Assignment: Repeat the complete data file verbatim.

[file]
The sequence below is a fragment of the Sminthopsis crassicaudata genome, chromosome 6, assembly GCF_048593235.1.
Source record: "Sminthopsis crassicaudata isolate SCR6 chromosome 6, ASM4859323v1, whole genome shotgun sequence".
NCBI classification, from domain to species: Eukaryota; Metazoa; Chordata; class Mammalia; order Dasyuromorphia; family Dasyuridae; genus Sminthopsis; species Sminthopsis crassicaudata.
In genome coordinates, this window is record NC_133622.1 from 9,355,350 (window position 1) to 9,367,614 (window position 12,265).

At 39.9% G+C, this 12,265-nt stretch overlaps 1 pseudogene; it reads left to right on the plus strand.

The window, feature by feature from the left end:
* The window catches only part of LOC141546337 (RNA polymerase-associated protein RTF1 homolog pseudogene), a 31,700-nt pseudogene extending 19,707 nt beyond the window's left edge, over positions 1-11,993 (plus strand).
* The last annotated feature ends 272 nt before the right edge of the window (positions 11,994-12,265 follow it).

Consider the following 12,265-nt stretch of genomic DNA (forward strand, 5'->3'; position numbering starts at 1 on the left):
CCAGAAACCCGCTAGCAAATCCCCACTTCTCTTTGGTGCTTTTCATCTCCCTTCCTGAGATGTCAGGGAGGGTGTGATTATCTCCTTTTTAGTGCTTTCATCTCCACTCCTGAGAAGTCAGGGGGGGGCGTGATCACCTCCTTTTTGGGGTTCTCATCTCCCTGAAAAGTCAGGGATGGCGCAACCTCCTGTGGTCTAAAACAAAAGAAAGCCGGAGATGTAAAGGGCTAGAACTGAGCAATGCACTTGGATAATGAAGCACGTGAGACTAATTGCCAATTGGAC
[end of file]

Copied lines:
The sequence below is a fragment of the Sminthopsis crassicaudata genome, chromosome 6, assembly GCF_048593235.1.
Source record: "Sminthopsis crassicaudata isolate SCR6 chromosome 6, ASM4859323v1, whole genome shotgun sequence".
NCBI classification, from domain to species: Eukaryota; Metazoa; Chordata; class Mammalia; order Dasyuromorphia; family Dasyuridae; genus Sminthopsis; species Sminthopsis crassicaudata.
In genome coordinates, this window is record NC_133622.1 from 9,355,350 (window position 1) to 9,367,614 (window position 12,265).

At 39.9% G+C, this 12,265-nt stretch overlaps 1 pseudogene; it reads left to right on the plus strand.

The window, feature by feature from the left end:
* The window catches only part of LOC141546337 (RNA polymerase-associated protein RTF1 homolog pseudogene), a 31,700-nt pseudogene extending 19,707 nt beyond the window's left edge, over positions 1-11,993 (plus strand).
* The last annotated feature ends 272 nt before the right edge of the window (positions 11,994-12,265 follow it).

Consider the following 12,265-nt stretch of genomic DNA (forward strand, 5'->3'; position numbering starts at 1 on the left):
CCAGAAACCCGCTAGCAAATCCCCACTTCTCTTTGGTGCTTTTCATCTCCCTTCCTGAGATGTCAGGGAGGGTGTGATTATCTCCTTTTTAGTGCTTTCATCTCCACTCCTGAGAAGTCAGGGGGGGGCGTGATCACCTCCTTTTTGGGGTTCTCATCTCCCTGAAAAGTCAGGGATGGCGCAACCTCCTGTGGTCTAAAACAAAAGAAAGCCGGAGATGTAAAGGGCTAGAACTGAGCAATGCACTTGGATAATGAAGCACGTGAGACTAATTGCCAATTGGAC